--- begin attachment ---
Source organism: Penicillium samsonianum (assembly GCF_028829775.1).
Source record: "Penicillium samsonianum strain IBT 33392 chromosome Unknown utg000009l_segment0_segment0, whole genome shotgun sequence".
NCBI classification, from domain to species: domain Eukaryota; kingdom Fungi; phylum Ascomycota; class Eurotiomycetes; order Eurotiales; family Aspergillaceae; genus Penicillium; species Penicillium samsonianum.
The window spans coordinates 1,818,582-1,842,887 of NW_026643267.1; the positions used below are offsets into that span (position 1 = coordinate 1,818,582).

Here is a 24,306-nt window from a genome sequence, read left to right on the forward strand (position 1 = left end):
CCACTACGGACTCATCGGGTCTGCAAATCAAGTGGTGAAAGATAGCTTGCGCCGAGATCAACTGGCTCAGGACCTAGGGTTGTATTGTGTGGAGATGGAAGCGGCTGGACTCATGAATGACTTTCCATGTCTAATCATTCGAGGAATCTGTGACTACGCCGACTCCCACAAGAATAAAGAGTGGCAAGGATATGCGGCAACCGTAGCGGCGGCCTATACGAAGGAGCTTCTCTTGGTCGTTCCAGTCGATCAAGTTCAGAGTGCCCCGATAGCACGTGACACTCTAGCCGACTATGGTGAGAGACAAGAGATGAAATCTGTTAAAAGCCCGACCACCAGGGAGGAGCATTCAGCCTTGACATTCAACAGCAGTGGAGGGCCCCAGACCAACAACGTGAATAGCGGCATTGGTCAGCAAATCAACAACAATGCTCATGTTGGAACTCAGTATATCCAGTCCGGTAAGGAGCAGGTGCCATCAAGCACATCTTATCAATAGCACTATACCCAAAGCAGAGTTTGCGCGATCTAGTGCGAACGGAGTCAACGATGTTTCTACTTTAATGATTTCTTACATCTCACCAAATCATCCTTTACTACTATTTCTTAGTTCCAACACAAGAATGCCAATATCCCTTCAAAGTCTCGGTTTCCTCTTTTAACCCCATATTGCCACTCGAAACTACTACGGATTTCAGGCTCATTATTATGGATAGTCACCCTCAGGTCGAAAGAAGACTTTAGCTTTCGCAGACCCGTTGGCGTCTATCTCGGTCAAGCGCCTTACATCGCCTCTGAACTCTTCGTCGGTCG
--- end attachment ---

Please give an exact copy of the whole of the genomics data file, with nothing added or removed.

Source organism: Penicillium samsonianum (assembly GCF_028829775.1).
Source record: "Penicillium samsonianum strain IBT 33392 chromosome Unknown utg000009l_segment0_segment0, whole genome shotgun sequence".
NCBI classification, from domain to species: domain Eukaryota; kingdom Fungi; phylum Ascomycota; class Eurotiomycetes; order Eurotiales; family Aspergillaceae; genus Penicillium; species Penicillium samsonianum.
The window spans coordinates 1,818,582-1,842,887 of NW_026643267.1; the positions used below are offsets into that span (position 1 = coordinate 1,818,582).

Here is a 24,306-nt window from a genome sequence, read left to right on the forward strand (position 1 = left end):
CCACTACGGACTCATCGGGTCTGCAAATCAAGTGGTGAAAGATAGCTTGCGCCGAGATCAACTGGCTCAGGACCTAGGGTTGTATTGTGTGGAGATGGAAGCGGCTGGACTCATGAATGACTTTCCATGTCTAATCATTCGAGGAATCTGTGACTACGCCGACTCCCACAAGAATAAAGAGTGGCAAGGATATGCGGCAACCGTAGCGGCGGCCTATACGAAGGAGCTTCTCTTGGTCGTTCCAGTCGATCAAGTTCAGAGTGCCCCGATAGCACGTGACACTCTAGCCGACTATGGTGAGAGACAAGAGATGAAATCTGTTAAAAGCCCGACCACCAGGGAGGAGCATTCAGCCTTGACATTCAACAGCAGTGGAGGGCCCCAGACCAACAACGTGAATAGCGGCATTGGTCAGCAAATCAACAACAATGCTCATGTTGGAACTCAGTATATCCAGTCCGGTAAGGAGCAGGTGCCATCAAGCACATCTTATCAATAGCACTATACCCAAAGCAGAGTTTGCGCGATCTAGTGCGAACGGAGTCAACGATGTTTCTACTTTAATGATTTCTTACATCTCACCAAATCATCCTTTACTACTATTTCTTAGTTCCAACACAAGAATGCCAATATCCCTTCAAAGTCTCGGTTTCCTCTTTTAACCCCATATTGCCACTCGAAACTACTACGGATTTCAGGCTCATTATTATGGATAGTCACCCTCAGGTCGAAAGAAGACTTTAGCTTTCGCAGACCCGTTGGCGTCTATCTCGGTCAAGCGCCTTACATCGCCTCTGAACTCTTCGTCGGTCG